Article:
How much of that design side of you comes into play for your live show, or your videos, or your aesthetic?
I notice aesthetics when it comes to stage and set design. In videos, on stage, I probably am a little more hands-on than other artists are with that part of their day, or career. So I look around and say, “Why don’t we try this or try that?” Usually, when I read the treatment I’m visualizing what I’d like to see in the room.
Do you feel like other artists are paying attention to what you’re doing, or biting you at all?
No, I’m not concerned with that.
You don’t even notice it?
Well, maybe there is going to be a new wave of artists that’s inspired by me, that’s what I hope would happen. So it would be nothing but flattery if I saw little Keri Hilson spawns one day, but it’s not gonna affect what I do, and what I’ve always heard in my own head. I’m just gonna do me regardless. It would be cool though.
What about television and film? Are those mediums you’re interested in branching into?
I was a theater major in college, and I grew up doing musical theater, so acting is another love of mine. I’ve been reading scripts. I’m just waiting for the perfect introduction into the big screen. I love scary movies, not sure I want to be haunted in real life by the things that I enjoy watching [laughs]. Maybe comedy or romantic comedy. We’ll see, but definitely something outside of myself. I don’t want to play a musician. I mean if the dollar’s right, then maybe.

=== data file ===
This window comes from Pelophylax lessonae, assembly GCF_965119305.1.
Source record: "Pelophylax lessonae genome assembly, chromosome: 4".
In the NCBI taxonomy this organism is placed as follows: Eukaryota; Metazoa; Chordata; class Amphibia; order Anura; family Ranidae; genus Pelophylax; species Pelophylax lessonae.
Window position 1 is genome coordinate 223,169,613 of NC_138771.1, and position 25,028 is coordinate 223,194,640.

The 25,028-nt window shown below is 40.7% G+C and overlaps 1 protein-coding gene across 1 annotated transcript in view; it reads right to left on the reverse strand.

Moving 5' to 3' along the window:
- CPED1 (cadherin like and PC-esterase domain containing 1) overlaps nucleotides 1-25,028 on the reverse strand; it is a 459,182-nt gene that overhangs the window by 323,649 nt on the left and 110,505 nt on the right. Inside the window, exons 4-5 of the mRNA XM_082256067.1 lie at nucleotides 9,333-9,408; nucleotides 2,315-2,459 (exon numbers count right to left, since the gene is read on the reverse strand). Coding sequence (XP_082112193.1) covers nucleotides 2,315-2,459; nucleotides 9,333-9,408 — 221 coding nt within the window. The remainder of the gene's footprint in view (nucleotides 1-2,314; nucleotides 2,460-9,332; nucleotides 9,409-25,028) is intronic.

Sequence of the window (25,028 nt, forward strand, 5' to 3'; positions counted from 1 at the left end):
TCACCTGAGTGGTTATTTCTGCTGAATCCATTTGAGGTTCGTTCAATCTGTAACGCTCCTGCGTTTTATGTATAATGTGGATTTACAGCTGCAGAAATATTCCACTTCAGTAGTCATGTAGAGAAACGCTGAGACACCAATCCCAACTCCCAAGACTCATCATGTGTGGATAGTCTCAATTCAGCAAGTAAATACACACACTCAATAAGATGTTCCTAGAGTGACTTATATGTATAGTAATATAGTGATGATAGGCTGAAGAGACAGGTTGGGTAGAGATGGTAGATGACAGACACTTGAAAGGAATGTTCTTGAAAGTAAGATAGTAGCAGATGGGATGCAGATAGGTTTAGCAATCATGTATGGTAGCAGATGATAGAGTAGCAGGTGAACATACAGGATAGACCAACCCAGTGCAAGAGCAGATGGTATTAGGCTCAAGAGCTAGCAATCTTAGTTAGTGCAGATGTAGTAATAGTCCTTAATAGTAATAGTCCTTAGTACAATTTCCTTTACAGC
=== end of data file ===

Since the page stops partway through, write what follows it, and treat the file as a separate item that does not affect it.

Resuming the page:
So tell us about touring with Wayne. Were you excited?
I [was] really excited to be on yet another tour with Lil Wayne. I was on his first ever headlining tour, I Am Music, and now it’s I Am Still Music and he is still music, he’s still very successful. I’m very proud of him. I feel like, being from the south, I’m really proud of him. You know, watching where — one verse on ‘Back That A– Up’ — that Juvenile record, Cash Money situation, no one would have seen [where] that little one verse, ‘Woppity, woppity/ Drop it like it’s hot’ [would go], but his voice and his tone was so amazing. I don’t know, I could go on and on and on. I love watching the underdog win. When someone is just able to create a whole entire world around one little opportunity, I love that. So I champion Lil Wayne and I’m proud that he asked me to come back.